- If the employee has normal working hours and the payment is not part of his entitlement for those hours, can it be said that the pay varies according to the amount of work done? If pay varies according to some criterion other than the amount of work done, the payment will not be taken into account.
However, employers should beware that there have been recent case law that goes against the principle at point 3 above. In this most recent case, it was determined that where an employee’s remuneration includes contractual commission, determined with reference to sales achieved, the contractual commission should be included in the calculation of statutory holiday pay.
Holidays are a complex area. This guide should help clarify some issues and common myths to give you a clear picture of what you should and shouldn’t be doing.
It is an opportune time now to ensure your business is compliant with the law. What can you do as the employer?
- Review how your employees are actually paid for holidays
- Review how your employees should be paid (with reference to this guide) – should you be paying your employees holiday pay that includes any payments for overtime, commission or bonuses? Seek legal guidance if you are unsure.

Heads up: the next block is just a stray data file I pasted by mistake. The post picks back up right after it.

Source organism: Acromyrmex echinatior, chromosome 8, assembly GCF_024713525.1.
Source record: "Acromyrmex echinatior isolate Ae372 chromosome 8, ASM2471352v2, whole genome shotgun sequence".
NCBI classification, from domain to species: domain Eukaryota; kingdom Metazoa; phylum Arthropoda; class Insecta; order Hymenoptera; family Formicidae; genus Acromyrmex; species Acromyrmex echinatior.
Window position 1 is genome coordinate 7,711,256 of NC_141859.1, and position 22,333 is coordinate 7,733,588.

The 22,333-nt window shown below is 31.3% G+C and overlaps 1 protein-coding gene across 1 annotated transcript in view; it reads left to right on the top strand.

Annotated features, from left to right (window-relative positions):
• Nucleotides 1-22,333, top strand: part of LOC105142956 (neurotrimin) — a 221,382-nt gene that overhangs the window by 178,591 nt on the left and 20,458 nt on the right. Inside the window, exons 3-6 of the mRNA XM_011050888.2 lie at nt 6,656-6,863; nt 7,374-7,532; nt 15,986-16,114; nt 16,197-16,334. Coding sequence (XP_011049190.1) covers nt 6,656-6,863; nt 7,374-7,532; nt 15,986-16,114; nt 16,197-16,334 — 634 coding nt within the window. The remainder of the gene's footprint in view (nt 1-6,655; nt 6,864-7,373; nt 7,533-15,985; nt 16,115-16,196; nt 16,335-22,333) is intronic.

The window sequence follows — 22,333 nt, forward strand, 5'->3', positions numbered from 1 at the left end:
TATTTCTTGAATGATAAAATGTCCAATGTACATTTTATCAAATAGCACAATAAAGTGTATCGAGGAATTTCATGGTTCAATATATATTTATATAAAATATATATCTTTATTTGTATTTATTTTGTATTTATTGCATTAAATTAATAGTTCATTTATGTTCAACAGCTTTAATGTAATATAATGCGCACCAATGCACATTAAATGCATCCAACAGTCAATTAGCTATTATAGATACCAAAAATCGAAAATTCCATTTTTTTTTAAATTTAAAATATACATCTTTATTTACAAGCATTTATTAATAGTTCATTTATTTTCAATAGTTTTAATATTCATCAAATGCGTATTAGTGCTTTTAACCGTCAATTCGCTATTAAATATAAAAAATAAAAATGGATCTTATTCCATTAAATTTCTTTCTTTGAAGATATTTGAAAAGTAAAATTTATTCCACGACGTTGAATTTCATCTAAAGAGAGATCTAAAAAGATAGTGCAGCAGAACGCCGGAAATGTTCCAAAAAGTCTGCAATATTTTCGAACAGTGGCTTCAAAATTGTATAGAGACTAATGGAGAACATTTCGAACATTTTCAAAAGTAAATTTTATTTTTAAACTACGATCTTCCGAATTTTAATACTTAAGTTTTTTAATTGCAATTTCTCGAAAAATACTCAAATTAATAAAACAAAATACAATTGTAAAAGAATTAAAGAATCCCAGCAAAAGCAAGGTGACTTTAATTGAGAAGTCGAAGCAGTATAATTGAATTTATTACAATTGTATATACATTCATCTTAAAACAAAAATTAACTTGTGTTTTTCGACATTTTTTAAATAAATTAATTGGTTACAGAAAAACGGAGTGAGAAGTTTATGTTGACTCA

- Review your contracts of employment – Is the holiday entitlement clause correct? Are there provisions in there to deal with employees’ entitlement to carry over holiday into the next leave year? Are there any provisions in there to deal with holidays in instances such as sick leave, maternity, paternity or adoption?
- Check your employee handbook and/or holiday policies – are these policies up-to-date and accurate?
- Check that your payroll department are paying your employees in line with their correct holiday entitlements – If not, then correct this position immediately. You don’t want to risk incorrect holiday pay as this can give rise to claims at the Employment Tribunal for unpaid holiday, which could go right back to 1998 when the WTR were implemented.